15 April, Washington
The New Development Bank, the latest multilateral funding institution in the financial world, has sanctioned a $250-million loan for India to fund its ambitious scheme on new and renewable energy, a top finance ministry official has said.
“Participated in meetings of BRICS (Brazil, Russia, India, China and South Africa) finance ministers and Board of Governors of the New Development Bank. Major policy issues discussed,” India’s Secretary for Economic Affairs Shaktikanta Das tweeted.
“New Development Bank sanctioned four loans, including a loan of $250 million for a renewable energy scheme in India. Good beginning,” Das said after the meeting that was chaired by Finance Minister Arun Jaitley here.
This, according to officials, is in the area of solar energy and is also the first such loan from the development financial institution.
A statement from the Indian side later said the multi-tranche, $250-million loan will be given to Canara bank to, in turn, lend to renewable energy projects. “The projects will result in generation of 500 MW of renewal energy and savings of about 800,000 tonnes of carbon emissions,” the statement said.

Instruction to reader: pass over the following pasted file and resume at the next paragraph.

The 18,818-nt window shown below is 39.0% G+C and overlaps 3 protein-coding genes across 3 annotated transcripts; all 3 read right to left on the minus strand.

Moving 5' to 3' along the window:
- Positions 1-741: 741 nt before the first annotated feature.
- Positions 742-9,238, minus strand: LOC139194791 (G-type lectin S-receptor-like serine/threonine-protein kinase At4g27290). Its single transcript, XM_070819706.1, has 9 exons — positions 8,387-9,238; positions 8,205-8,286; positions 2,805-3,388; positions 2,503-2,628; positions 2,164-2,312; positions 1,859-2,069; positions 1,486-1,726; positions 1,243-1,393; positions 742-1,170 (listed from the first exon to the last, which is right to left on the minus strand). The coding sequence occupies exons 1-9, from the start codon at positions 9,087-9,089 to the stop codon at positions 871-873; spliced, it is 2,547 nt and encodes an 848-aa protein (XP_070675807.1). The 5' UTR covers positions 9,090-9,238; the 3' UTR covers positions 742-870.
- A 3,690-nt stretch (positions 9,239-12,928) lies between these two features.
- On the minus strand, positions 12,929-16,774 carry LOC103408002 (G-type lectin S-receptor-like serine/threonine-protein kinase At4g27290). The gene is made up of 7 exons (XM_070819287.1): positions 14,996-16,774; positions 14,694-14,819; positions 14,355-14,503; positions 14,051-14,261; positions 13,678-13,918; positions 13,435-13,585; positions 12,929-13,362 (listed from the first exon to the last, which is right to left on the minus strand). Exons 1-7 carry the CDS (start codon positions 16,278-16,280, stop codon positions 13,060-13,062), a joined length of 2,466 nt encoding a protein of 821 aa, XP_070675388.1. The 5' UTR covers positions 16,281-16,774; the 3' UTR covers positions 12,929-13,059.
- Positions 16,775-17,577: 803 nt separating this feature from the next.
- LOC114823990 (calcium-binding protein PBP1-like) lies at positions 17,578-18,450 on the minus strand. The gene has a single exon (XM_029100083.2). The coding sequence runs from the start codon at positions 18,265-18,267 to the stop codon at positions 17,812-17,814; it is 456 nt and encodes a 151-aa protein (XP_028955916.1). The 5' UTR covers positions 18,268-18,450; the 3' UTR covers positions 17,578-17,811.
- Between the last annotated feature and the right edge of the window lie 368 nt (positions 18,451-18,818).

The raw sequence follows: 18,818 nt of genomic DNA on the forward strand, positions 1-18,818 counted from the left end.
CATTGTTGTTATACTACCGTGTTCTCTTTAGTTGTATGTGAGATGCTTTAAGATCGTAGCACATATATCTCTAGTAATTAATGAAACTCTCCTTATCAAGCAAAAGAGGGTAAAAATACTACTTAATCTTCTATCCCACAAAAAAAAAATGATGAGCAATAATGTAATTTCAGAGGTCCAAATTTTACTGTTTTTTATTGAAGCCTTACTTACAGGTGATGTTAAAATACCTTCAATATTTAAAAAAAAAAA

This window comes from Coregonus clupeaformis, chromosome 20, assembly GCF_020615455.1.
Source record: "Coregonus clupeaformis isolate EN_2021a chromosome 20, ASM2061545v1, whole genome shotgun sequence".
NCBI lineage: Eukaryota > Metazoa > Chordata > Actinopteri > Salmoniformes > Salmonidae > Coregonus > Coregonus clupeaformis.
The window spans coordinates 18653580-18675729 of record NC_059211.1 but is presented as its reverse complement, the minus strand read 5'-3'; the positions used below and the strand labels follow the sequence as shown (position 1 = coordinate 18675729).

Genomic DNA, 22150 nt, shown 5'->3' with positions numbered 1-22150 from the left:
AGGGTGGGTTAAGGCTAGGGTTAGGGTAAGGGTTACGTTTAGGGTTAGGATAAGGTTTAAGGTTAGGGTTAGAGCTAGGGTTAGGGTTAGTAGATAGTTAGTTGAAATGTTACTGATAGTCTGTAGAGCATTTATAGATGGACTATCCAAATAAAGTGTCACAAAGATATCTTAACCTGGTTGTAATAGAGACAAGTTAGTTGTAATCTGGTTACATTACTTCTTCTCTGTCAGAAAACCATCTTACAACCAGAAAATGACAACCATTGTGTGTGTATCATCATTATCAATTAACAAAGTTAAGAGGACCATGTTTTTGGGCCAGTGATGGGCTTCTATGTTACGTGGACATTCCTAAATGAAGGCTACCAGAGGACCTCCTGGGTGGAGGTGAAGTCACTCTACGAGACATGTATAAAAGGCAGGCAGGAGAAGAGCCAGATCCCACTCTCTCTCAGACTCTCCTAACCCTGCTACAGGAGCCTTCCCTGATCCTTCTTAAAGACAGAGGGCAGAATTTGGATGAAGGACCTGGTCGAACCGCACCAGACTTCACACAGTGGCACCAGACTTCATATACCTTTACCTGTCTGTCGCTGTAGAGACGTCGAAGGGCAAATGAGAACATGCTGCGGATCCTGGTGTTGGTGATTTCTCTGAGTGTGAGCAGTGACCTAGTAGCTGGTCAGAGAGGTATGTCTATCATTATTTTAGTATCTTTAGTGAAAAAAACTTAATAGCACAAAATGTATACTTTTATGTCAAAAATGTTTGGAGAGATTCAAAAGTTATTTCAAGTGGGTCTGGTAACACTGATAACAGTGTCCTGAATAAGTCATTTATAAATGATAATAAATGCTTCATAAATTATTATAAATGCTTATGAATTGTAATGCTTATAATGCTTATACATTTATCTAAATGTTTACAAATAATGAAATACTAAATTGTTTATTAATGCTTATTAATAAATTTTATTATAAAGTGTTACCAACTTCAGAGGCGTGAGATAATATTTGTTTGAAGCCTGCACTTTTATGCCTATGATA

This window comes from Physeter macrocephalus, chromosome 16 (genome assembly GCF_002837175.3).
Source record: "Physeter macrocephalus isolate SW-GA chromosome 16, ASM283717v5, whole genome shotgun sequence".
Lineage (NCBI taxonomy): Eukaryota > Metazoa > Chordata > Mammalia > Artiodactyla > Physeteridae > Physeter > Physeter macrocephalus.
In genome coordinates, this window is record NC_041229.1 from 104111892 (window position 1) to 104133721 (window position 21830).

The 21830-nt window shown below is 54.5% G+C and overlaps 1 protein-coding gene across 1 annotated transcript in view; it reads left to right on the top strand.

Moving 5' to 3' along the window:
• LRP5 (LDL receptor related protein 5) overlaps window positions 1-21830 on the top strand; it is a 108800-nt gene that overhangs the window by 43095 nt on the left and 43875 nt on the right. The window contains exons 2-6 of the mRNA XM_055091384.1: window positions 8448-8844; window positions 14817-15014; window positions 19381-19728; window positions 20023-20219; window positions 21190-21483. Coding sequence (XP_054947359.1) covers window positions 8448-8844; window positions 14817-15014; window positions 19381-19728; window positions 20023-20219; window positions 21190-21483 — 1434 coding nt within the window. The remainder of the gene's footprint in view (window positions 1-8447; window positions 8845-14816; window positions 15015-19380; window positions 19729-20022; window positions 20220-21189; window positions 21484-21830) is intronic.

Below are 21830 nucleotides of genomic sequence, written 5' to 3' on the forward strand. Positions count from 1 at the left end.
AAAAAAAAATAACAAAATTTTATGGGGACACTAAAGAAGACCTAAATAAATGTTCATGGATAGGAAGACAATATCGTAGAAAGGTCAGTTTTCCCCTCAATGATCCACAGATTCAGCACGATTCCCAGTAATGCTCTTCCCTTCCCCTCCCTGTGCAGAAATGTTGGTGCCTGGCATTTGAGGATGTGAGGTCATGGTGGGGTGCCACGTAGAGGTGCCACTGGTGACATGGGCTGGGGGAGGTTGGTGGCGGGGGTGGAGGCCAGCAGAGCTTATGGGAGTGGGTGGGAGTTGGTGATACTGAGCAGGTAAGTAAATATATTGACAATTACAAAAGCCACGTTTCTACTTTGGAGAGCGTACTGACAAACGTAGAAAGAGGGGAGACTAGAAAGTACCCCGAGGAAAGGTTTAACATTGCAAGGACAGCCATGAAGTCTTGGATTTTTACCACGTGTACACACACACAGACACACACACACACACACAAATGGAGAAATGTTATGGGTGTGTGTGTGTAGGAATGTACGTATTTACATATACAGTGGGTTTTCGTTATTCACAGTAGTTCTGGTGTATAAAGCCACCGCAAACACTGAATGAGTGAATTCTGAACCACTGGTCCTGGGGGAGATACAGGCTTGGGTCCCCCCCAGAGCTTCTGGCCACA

In total, $811 million loans have been approved for projects in India, China, Brazil and South Africa.
Now into its second year, the New Development Bank, with noted Indian banker K.V. Kamath as president, was formed by the BRICS leadership to fund infrastructure projects in emerging economies, as also to meet the aspirations of hundreds of millions of people through sustainable development.
The BRICS finance ministers and central bank governors’ engagement here was on the margins of the World Bank-International Monetary Fund Spring meetings. Besides Das, Jaitley’s delegation includes Reserve Bank of India Governor Raghuram Rajan and Chief Economic Advisor Arvind Subramanian.
During the meetings, Jaitley said even though India has consistently recorded the highest growth figures among large economies for the last three quarters, the global growth continues to remain sluggish and has witnessed recurring downward revisions.
“Weak demand, tighter financial markets, softening trade and volatile capital flows are key headwinds to robust global recovery. Further, the efficacy of monetary policy instruments has reached its limits and that its pass through has not been seamless,” he said.
“Global and regional financial safety net and oversight need to be augmented — including new financing mechanisms,” he said, emphasising the need for globally coordinated policy actions to address the persistent economic turbulence.
At the BRICS meeting, which he chaired, Jaitley raised issues of common concern of member countries — global economy, structural reforms, voice reform of IMF and the World Bank and other new and ongoing initiatives.
He also expressed satisfaction that two key initiatives of BRICS — the Contingent Reserve Arrangement and the New Development Bank — were both fully operational. The meeting decided to form a technical group to examine all issues in detail and present their findings before the next meeting.